MINDSET: Clinical feasibility of utilizing the revised epilepsy self-management tool for Spanish speaking patients

Charles Begley, Jenny W Chong, Ross Shegog, Refugio Sepulveda, Noelia Halavacs, Robert Addy, Kim Martin, David M Labiner

Research output: Contribution to journalArticle

2 Scopus citations

Abstract

This paper describes the expanded English/Spanish version of the Management Information and Decision Support Epilepsy Tool (MINDSET) as well as the methods and findings from a feasibility study conducted from July 2016 through February 2017 with 43 Spanish and English-speaking Hispanic people living with epilepsy (PWE) in Arizona (n = 23) and Texas (n = 20) over two consecutive regular clinic visits. The expansion of MINDSET added goal setting and strategy selection to improve self-management (S-M) in PWE. The previous study tested the feasibility of English MINDSET, which was designed to facilitate the identification and discussion of S-M issues between the patient and healthcare provider (HCP) during a regular clinic visit. Results indicate MINDSET feasibility for use in the following: 1) identifying S-M issues across several domains; 2) selecting and assessing confidence in tailored S-M goals/strategies for improvement; 3) discussing S-M issues/goals/strategies/confidence with a HCP; and 4) creating an action plan (AP) and tracking achievement during regular clinic visits. Across two visits, 80–90% of patients agreed that the revised version of MINDSET was helpful, understandable, trustworthy, promoted careful thinking about management, was of appropriate duration, and would be helpful in future management and communication with HCP. Participating HCPs agreed that MINDSET improved the ease, thoroughness, and accuracy in identifying patient S-M issues and establishing a plan for improvement.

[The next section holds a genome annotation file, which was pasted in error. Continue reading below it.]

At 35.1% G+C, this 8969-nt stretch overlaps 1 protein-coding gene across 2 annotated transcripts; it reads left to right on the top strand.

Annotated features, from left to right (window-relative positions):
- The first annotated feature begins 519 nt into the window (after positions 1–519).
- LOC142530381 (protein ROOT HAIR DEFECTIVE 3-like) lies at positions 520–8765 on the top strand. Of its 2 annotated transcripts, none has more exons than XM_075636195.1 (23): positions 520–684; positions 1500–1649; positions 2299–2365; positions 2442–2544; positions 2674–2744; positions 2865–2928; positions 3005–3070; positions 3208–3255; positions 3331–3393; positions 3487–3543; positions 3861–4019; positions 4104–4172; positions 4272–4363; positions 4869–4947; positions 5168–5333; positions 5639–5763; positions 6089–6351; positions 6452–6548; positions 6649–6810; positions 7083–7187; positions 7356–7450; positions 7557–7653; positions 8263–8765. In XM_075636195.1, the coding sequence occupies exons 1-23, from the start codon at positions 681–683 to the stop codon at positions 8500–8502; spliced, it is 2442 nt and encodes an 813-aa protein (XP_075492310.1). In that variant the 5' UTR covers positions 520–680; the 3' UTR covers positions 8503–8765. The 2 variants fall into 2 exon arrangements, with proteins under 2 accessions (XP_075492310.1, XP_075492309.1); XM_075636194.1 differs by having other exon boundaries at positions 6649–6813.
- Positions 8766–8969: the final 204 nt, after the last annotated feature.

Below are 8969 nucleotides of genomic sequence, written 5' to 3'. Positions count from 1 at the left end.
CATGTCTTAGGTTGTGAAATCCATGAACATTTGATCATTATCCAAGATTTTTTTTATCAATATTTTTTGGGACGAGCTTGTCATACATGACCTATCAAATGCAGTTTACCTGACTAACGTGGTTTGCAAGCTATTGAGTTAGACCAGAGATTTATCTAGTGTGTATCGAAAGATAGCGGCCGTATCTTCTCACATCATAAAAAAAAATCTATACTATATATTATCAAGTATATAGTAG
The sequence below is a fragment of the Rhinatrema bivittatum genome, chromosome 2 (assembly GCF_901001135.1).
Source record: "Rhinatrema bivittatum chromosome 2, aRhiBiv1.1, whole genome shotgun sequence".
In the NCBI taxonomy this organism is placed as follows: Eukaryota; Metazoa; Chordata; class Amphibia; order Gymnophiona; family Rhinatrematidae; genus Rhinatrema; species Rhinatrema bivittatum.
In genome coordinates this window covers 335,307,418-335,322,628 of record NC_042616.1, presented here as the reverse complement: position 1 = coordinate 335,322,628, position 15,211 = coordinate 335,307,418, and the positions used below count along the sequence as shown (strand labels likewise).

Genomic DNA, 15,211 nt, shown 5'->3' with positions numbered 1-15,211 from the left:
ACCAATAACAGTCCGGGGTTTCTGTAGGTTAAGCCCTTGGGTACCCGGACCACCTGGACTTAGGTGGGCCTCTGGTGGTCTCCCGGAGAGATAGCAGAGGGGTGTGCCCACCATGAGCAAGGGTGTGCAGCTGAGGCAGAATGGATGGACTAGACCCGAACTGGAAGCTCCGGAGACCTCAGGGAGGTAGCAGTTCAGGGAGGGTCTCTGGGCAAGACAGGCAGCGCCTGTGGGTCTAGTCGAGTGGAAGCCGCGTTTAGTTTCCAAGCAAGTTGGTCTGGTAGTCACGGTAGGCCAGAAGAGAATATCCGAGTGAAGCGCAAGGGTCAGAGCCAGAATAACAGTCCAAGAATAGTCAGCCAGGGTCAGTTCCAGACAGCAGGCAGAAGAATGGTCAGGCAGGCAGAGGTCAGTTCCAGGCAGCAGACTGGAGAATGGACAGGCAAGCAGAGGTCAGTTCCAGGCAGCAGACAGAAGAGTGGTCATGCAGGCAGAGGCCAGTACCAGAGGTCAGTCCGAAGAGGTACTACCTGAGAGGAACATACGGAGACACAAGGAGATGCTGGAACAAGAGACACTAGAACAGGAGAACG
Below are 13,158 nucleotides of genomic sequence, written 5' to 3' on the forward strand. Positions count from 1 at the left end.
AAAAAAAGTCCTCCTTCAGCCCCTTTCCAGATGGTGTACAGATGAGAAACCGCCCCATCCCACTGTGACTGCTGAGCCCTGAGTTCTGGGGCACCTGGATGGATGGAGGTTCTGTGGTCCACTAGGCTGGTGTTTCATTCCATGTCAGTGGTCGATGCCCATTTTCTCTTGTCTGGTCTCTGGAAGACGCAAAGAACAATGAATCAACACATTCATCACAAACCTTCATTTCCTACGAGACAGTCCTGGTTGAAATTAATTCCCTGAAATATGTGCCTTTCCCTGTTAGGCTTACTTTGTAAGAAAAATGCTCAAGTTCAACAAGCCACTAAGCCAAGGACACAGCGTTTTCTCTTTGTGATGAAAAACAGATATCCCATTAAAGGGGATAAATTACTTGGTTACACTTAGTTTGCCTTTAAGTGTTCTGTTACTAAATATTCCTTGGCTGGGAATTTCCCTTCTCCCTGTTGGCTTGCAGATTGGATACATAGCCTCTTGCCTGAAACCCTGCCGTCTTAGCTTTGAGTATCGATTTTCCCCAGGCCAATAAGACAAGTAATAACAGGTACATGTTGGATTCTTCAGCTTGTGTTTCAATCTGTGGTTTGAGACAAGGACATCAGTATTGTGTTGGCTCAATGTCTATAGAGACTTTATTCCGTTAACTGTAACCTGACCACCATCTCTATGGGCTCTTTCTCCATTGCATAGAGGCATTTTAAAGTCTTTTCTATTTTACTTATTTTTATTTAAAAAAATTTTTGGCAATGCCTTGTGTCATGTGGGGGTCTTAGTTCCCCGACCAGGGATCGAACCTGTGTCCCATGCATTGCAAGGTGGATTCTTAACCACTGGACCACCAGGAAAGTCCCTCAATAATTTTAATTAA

Original languageEnglish (US)
Pages (from-to)218-226
Number of pages9
JournalEpilepsy and Behavior
Volume88
DOIs
StatePublished - Nov 1 2018

Keywords

  • Clinical care
  • Decision support
  • Self-management

ASJC Scopus subject areas

  • Neurology
  • Clinical Neurology
  • Behavioral Neuroscience

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